Changing your default e-mail program on a Mac, even though you tried to change it and it did not take.

You visit a website and click on an email link. Suddenly, it launches an email application you did want it to launch. Worse still the application is on the Windows partition of your Apple Mac. You had no idea how it specified an application you not only never use, but one that is not even active. But it does.

We have no idea either. Well there is really only one reason. Corruption.

With all the billions of binary switches going on and off – per second! – something is bound to happen. It this case, you can try to launch your favorite email application and change the default mail program from the wrong one, which it apparently switched itself to, and select a new default program – but it does not take.

Restarting does nothing. Rebooting in Safe Mode does nothing.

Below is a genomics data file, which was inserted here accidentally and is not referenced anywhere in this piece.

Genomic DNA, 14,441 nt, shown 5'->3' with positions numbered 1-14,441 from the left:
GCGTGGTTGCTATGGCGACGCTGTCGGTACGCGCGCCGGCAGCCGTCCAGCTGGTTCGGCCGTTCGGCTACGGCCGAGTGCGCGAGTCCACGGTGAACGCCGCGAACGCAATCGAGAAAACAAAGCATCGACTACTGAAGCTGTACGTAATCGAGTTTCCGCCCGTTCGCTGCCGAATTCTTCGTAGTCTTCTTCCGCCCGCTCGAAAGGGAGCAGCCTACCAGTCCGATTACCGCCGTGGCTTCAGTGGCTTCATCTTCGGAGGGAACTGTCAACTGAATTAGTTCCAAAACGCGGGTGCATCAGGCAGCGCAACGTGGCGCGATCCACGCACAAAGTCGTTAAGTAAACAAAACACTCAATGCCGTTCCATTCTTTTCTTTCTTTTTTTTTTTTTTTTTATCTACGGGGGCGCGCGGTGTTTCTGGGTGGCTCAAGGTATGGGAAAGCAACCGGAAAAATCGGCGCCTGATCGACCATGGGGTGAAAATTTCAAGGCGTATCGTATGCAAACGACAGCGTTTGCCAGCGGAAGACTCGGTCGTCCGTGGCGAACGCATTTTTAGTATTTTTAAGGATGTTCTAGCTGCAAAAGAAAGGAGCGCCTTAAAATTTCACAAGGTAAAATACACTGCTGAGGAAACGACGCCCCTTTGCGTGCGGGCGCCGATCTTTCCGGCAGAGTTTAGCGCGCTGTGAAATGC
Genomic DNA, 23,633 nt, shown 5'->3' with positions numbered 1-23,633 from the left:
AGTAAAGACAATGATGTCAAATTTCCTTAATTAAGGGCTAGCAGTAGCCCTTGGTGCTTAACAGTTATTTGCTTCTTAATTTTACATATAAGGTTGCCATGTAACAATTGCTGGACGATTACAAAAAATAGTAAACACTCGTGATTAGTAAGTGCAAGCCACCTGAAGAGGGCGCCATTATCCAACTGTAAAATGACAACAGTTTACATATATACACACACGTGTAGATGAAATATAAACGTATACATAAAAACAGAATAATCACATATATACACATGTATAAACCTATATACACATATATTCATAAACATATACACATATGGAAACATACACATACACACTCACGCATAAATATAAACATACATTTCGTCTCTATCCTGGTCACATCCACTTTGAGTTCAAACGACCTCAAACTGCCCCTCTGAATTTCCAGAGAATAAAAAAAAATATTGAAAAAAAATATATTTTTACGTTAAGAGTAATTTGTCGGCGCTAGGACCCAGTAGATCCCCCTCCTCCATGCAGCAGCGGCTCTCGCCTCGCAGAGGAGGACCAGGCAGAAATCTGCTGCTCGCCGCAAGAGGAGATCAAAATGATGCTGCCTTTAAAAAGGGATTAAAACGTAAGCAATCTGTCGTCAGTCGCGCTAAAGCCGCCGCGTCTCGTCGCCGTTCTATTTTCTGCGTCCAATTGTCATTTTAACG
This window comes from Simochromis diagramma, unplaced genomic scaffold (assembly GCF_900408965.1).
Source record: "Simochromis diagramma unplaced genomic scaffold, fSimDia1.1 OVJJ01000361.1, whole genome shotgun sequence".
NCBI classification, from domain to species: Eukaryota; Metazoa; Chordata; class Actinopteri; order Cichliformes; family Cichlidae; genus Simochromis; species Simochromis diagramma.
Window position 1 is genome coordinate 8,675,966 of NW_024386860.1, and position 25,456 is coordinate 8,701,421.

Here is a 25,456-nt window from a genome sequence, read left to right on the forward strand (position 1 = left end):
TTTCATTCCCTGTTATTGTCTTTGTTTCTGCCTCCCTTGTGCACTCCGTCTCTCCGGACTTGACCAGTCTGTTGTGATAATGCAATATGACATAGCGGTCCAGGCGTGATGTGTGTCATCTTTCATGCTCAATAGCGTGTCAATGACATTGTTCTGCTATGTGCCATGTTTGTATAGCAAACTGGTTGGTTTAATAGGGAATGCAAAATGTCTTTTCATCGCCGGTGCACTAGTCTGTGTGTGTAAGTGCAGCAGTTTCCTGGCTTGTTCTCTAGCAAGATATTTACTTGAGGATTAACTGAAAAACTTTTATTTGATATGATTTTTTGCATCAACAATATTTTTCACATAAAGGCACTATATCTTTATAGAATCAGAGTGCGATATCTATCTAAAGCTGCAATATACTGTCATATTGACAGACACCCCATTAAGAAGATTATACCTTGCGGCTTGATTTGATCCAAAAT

Only ONE thing works. Repairing permissions. Oh, wait! Apple removed the “repair permissions” from its revamped Disk Utilities in El Capitan. Now what?

Relax, you can still do it. Here’s how.

  • Go to your Finder, or Desktop. Click the Go menu at the top navigation menu bar. Select Home. Get information on that folder (“Command+I”); should have a home icon with e.g. your name on it. Unlock the tiny lock you will see in the lower right hand corner of that window (you’ll probably have to enter your Mac’s unlock password).
  • In the lower portion of that window, select the top line in the Name/Privilege section. It should be your name, or similar. Make sure the Privilege is set to Read/Write (it probably already is).
    Click the Gear icon at the bottom of this window.
  • Select the Make “John Doe (Me)” the owner. Then click on the gear again and click Apply to enclosed items. You should immediately see some sort of blue progress bar at the top of this window. It may appear completely filled. Just let it do its thing – repairing permissions on every system file. This make take only a few minutes, to an hour or more.
  • When done, launch your email application and voila! A new default application should be permanently settable!

Until it does it again.